The main beams 65 define the X direction of movement. That is, the main beams lie parallel to the X-axis. Mounted atop each of the main beams 65 is a round X-axis way 79. Slidably mounted on each of the X-axis ways 79 is a pair of spaced-apart x-axis pillow blocks 81. The x-axis pillow blocks 81 are affixed to the bottom of an X-axis truss 83. As a result, the X-axis truss orthogonally spans the region between the X-axis ways 79. Because the X-axis truss orthogonally spans the X-axis ways, the X-axis truss 83 has a longitudinal axis lying in the Y direction.

In the cross-sectional direction, as best illustrated in FIG. 3, the X-axis truss defines an equilateral triangle. More specifically, the equilateral triangle is defined by a series of equal length base and inclined beams 85 and 87 joined together at their ends to form equilateral triangular frames that are spaced apart along the length of the X-axis truss 83. Affixed to the bottom of the base beams 85 located on the ends of the X-axis truss 83 are the X-axis pillow blocks 81.

Longitudinal beams 89 that span the x-axis truss 83 are affixed to the base and inclined beams 85 and 87 that form the equilateral triangular frames. Support braces 91 running between the base and inclined beams 85 and 87 and the longitudinal beams 89 provide lateral support. As necessary, gussets 93 are attached to the various joints to provide rigidity, particularly at the joints between the base and inclined beams 85 and 87 that form the equilateral triangular frames located at the ends of the X-axis truss 83 as shown in FIG. 3.

Slidably mounted on the X-axis truss 83 is a Y-axis truss 95. The Y-axis truss 95 includes a bottom beam 97, best seen in FIG. 2. The bottom beam 97 overlies a round Y-axis way 99 mounted atop a longitudinal beam 89 located at the junction between the base beam 85 and one of the inclined beams 87 that form the equilateral triangular frames of the X-axis truss 83. Affixed to the lower surface of the bottom beam 97 of the Y-axis truss 95, at either end thereof, are Y-axis pillow blocks 101. The Y-axis pillow blocks are slidably mounted on the Y-axis was 99. Extending upwardly from the bottom beam 97 of the Y-axis truss 95 are rear beams 103. The rear beams 103 converge toward one another and lie parallel to the adjacent inclined face of the X-axis truss 83, as illustrated in FIG. 3. Affixed to the upper end of the rear beams 103 is an angle bracket 105 that overlies the top of the X-axis truss 83. Mounted on the outwardly extending arm of the angle bracket 105 are a pair of rollers 107 that lie on either side of a longitudinal guide 109 affixed to the top of the X-axis truss 83.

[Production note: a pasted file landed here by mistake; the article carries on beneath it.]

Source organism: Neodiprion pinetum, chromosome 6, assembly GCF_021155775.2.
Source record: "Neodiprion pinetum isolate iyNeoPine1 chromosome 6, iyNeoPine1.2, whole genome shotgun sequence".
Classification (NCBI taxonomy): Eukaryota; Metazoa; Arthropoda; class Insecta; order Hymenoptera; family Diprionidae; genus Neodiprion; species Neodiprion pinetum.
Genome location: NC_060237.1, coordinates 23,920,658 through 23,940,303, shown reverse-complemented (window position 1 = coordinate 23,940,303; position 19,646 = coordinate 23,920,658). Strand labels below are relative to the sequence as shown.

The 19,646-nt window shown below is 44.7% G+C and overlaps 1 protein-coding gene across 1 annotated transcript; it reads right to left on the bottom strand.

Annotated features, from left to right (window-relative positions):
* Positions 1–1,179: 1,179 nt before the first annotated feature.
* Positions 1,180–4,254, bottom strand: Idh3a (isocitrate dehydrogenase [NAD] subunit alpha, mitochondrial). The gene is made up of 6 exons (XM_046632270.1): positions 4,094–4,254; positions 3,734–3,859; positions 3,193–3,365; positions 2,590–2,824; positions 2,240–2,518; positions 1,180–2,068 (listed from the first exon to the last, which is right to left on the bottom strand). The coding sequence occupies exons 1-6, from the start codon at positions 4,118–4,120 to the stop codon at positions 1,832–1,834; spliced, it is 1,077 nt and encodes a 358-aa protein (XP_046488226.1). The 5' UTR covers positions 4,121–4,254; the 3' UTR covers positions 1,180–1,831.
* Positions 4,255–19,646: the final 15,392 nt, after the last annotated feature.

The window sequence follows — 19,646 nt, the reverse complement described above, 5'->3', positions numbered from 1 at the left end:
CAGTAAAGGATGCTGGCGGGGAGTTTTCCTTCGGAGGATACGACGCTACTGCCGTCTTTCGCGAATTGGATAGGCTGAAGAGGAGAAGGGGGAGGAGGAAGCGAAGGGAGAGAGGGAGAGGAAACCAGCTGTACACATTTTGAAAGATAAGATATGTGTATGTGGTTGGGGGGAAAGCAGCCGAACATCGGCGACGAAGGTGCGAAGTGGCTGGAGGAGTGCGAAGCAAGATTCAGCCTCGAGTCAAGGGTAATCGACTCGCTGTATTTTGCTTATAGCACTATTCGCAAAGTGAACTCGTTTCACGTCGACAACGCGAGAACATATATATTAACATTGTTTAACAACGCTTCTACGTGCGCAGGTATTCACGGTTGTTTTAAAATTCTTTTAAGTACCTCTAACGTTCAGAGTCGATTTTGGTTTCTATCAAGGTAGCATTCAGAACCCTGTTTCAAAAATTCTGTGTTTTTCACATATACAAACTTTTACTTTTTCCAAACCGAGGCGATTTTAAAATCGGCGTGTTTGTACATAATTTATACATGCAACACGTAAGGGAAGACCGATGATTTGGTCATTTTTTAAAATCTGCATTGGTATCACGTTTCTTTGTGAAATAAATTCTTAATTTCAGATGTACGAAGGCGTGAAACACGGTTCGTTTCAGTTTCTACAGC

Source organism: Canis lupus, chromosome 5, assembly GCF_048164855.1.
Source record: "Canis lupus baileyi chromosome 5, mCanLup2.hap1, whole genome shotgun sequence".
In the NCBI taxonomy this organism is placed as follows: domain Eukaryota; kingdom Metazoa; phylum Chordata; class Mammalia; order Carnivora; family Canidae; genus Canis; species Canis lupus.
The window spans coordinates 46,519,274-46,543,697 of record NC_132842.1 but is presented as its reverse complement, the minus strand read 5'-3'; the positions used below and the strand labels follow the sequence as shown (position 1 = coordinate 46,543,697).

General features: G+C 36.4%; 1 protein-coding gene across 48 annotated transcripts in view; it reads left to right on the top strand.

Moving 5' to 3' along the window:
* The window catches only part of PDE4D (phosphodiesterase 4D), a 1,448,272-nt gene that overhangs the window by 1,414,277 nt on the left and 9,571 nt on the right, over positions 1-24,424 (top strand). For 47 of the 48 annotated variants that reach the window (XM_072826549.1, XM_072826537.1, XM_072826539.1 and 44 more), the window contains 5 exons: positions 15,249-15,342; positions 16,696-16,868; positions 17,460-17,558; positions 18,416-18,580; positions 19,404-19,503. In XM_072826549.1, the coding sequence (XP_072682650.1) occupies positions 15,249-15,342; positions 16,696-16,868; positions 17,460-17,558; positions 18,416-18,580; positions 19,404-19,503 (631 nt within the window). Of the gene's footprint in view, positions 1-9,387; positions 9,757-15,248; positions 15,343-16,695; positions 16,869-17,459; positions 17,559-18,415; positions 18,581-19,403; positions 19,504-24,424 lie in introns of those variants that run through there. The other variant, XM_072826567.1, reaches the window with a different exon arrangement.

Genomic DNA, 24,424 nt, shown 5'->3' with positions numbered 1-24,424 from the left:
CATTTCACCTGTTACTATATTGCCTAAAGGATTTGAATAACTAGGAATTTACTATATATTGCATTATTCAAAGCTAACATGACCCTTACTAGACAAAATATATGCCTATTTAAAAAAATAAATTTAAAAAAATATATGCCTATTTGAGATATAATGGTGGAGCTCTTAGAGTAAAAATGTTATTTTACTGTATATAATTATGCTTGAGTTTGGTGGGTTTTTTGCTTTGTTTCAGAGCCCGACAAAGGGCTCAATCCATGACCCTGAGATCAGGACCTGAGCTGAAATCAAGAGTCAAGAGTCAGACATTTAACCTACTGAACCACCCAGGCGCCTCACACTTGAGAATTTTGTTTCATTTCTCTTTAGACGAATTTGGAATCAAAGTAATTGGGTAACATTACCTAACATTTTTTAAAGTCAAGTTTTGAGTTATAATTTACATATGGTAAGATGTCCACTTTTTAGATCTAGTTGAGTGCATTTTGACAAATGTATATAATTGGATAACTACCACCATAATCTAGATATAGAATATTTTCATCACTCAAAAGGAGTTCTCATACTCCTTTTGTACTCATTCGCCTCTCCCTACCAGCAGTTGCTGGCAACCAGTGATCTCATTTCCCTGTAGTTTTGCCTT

Extending vertically upwardly and converging toward one another from opposite ends of the top of the bottom beam 97 of the Y-axis truss 95 are a pair of front beams 111. Running between the front beams 111 are a plurality of horizontal support beams 113. Extending between the top of the front beams 111 and the top of the rear beams 103 of the Y-axis truss 95 are top beams 115. Preferably, the angle between the top beams 115 and the rear beams 103 is 90°. As a result, when viewed in side elevation (FIG. 3), the rear beams 103, the front beams 111 and the top beams 115 define a right triangle.

Attached to the horizontal support beams 113 that extend between the front beams 111 of the Y-axis truss 95 are Z-axis pillow blocks 117. Slidably mounted on the Z-axis pillow blocks 117 is a round Z-axis way 119. The Z-axis way 119 is affixed to the rear face of a Z-axis truss 121.

The Z-axis truss 121 has a triangular cross-sectional shape when viewed from above and includes three vertical beams 123, one located at each corner of the triangle. Running between the vertical beams 123, at spaced-apart locations, are a plurality of horizontal braces 125. Running between the points where the horizontal braces 125 meet the vertical beams 123 area plurality of lateral braces 127. The round Z-axis way 119 is attached by a pair of brackets 128. The brackets are located at opposite ends of the way, on the side of the Z-axis truss 121 that faces the Y-axis truss 95. The Z-axis way is mounted such that the longitudinal axis of the way is vertically oriented.